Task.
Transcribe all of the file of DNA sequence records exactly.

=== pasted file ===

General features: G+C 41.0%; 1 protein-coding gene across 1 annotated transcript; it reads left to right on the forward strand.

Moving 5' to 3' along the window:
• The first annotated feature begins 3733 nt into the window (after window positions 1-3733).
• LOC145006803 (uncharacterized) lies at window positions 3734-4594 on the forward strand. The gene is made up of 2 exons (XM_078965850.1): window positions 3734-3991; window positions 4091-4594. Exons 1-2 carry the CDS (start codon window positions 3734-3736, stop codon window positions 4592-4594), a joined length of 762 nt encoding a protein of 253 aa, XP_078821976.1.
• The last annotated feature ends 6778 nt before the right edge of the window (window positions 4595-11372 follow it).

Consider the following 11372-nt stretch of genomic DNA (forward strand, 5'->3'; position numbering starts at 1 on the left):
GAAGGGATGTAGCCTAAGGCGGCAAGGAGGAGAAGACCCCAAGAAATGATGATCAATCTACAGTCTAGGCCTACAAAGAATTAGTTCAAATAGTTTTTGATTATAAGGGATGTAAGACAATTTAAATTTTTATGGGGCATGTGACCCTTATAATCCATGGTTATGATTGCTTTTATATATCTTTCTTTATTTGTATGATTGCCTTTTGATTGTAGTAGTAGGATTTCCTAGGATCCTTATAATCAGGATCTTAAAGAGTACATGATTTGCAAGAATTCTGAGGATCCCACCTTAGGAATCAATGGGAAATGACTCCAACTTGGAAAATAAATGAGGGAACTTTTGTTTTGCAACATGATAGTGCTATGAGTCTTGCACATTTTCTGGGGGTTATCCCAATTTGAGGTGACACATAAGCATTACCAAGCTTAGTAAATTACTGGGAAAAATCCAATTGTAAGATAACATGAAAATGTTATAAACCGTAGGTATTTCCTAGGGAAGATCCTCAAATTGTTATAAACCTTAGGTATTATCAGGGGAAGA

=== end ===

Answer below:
General features: G+C 41.0%; 1 protein-coding gene across 1 annotated transcript; it reads left to right on the forward strand.

Moving 5' to 3' along the window:
• The first annotated feature begins 3733 nt into the window (after window positions 1-3733).
• LOC145006803 (uncharacterized) lies at window positions 3734-4594 on the forward strand. The gene is made up of 2 exons (XM_078965850.1): window positions 3734-3991; window positions 4091-4594. Exons 1-2 carry the CDS (start codon window positions 3734-3736, stop codon window positions 4592-4594), a joined length of 762 nt encoding a protein of 253 aa, XP_078821976.1.
• The last annotated feature ends 6778 nt before the right edge of the window (window positions 4595-11372 follow it).

Consider the following 11372-nt stretch of genomic DNA (forward strand, 5'->3'; position numbering starts at 1 on the left):
GAAGGGATGTAGCCTAAGGCGGCAAGGAGGAGAAGACCCCAAGAAATGATGATCAATCTACAGTCTAGGCCTACAAAGAATTAGTTCAAATAGTTTTTGATTATAAGGGATGTAAGACAATTTAAATTTTTATGGGGCATGTGACCCTTATAATCCATGGTTATGATTGCTTTTATATATCTTTCTTTATTTGTATGATTGCCTTTTGATTGTAGTAGTAGGATTTCCTAGGATCCTTATAATCAGGATCTTAAAGAGTACATGATTTGCAAGAATTCTGAGGATCCCACCTTAGGAATCAATGGGAAATGACTCCAACTTGGAAAATAAATGAGGGAACTTTTGTTTTGCAACATGATAGTGCTATGAGTCTTGCACATTTTCTGGGGGTTATCCCAATTTGAGGTGACACATAAGCATTACCAAGCTTAGTAAATTACTGGGAAAAATCCAATTGTAAGATAACATGAAAATGTTATAAACCGTAGGTATTTCCTAGGGAAGATCCTCAAATTGTTATAAACCTTAGGTATTATCAGGGGAAGA